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Paying your bond off faster, like 5 years faster, has never been easier

Paying your bond off faster, like 5 years faster, has never been easier

Save hundreds of thousands in bond payments

With the recent two rate cuts in quick succession by the South African Reserve Bank, consumers are being encouraged to take advantage of their home loan repayments. Those who are fortunate enough to not have any financial worries during this Covid19 pandemic could save hundreds of thousands in bond payments if they want to.

The recent move by the South African Reserve Bank to reduce short-term interest rates by 2% will go a long way towards helping to ease the financial burden of those South Africans who are currently facing the challenges of having to pay back home loans despite receiving less monthly income.

But there’s another side to the interest rate reduction coin.

“Lower interest rates are a great opportunity for those who can take advantage of them,” says Thozama Mochadibane, Head of Customer Delight at Nedbank Home Loans.

“While it may not seem like much, a two percent drop in the interest rate charged on a home loan can equate to a significant monthly repayment saving.

For example, the monthly repayment on a bond of R1,5m at an interest rate of 10% is R14 475. When you reduce that interest rate to 8%, as the SARB has now done, the monthly repayment comes down to R12 546 – a monthly saving of almost R2 000.

And for those with a higher home loan, the saving increases significantly. So, a person who would have been paying back almost R29 000 a month on a R3m home loan at 10%, will now need to repay R25 000.

A significant saving of R4 000 per month.

“But, while these are excellent monthly savings, the real benefit of the 2% reduction in interest rates is truly unlocked for those who decide to keep on paying what they were off their home loans before the reductions took place.

“So, if the homeowners with the R1,5m and R3m home loans in the examples above told their banks to keep deducting the amounts they were repaying when the interest rate was 10%, they would literally end up saving hundreds of thousands of rand over the term of their loan,” says Mochadibane.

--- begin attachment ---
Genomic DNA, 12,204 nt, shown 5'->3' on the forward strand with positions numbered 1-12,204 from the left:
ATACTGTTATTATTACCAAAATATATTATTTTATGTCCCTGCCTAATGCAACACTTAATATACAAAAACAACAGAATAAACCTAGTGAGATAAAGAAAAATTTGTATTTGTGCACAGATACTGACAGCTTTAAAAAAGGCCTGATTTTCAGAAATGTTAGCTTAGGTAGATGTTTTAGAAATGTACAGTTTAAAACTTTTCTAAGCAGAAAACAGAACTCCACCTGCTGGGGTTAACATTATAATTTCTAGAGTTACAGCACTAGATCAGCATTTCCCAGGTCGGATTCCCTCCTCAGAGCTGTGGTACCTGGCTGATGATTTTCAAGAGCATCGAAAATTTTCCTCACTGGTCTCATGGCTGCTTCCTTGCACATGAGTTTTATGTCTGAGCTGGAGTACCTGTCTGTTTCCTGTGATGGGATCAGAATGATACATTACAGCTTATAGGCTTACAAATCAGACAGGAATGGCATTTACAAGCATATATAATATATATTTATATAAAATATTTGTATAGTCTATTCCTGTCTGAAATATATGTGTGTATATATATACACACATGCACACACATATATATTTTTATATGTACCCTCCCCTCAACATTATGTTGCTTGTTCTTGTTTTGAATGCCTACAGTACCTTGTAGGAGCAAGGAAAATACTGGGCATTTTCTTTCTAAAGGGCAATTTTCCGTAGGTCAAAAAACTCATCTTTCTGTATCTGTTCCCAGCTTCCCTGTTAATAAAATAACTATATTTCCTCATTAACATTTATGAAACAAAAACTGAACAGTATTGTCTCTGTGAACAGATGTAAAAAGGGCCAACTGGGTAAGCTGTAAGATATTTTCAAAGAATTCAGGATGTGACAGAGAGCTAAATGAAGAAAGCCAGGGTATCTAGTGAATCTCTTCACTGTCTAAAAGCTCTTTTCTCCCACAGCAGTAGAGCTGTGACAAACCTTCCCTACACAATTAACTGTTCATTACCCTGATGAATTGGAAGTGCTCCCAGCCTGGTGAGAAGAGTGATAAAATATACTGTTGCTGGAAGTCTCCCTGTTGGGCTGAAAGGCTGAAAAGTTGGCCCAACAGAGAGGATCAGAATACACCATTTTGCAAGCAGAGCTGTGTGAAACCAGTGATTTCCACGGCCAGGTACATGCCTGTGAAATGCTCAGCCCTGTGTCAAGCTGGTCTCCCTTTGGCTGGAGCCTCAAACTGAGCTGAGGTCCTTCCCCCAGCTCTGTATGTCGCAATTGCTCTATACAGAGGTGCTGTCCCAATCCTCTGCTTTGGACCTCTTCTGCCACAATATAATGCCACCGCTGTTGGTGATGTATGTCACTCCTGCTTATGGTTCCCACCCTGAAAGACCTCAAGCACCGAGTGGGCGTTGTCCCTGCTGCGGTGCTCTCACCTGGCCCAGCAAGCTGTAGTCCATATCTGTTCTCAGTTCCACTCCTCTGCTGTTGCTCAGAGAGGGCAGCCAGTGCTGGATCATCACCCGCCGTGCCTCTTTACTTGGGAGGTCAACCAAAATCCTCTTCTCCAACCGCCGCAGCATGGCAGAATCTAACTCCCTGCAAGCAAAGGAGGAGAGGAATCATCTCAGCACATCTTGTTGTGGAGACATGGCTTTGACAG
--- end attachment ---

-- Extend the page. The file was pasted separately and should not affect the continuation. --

''Pay off your home loan much sooner''

And what makes the argument for maintaining your home loan repayments at their pre-rate-cut amounts even more compelling, is the fact that doing so will allow you to pay off your loan much sooner than the agreed 20-year term.

In both cases (the R1,5m and R3m loan), simply keeping your repayments at the amount that applied before the rate cuts would mean that you would pay off your loan in 176 months (14,5 years) instead of the original 240 months (20 years).

That leaves you with more than five years at the end of your home loan term to plough the money you would have been paying into your bond into something else, like a retirement annuity or a savings fund.Coetzee explains, “When you apply for a home loan, it is by default on the basis of a variable interest rate. Only once your bond has registered, can you apply for a fixed interest rate and then there is a strict time limit attached before the offer lapses.”

Loan amount

(repayable over 20 yrs)

Total interest paid at 10%

Total interest paid at 8%

Saving

(over 20 year loan term)

R1.5m

1 974 078

R1 511 184

R462 894

R3m

R3 948 156

R3 022 368

R925 788

“When one considers these potentially massive benefits that can be achieved, simply by keeping your home loan repayment at the amount it was before the interest rate cuts, it would be unwise for anyone who is in a position to maintain their pre-rate-cuts level of repayments to choose not to do so, just for the sake of gaining a few thousand rand on their monthly budget in the short term.

“And if the potential for further monetary policy easing materialises in the future, as the SA government takes additional measures to protect the country’s economy, continuing this policy of paying the higher monthly amounts off your home loan will be a significant investment in your long-term financial wellbeing,” says Mochadibane.

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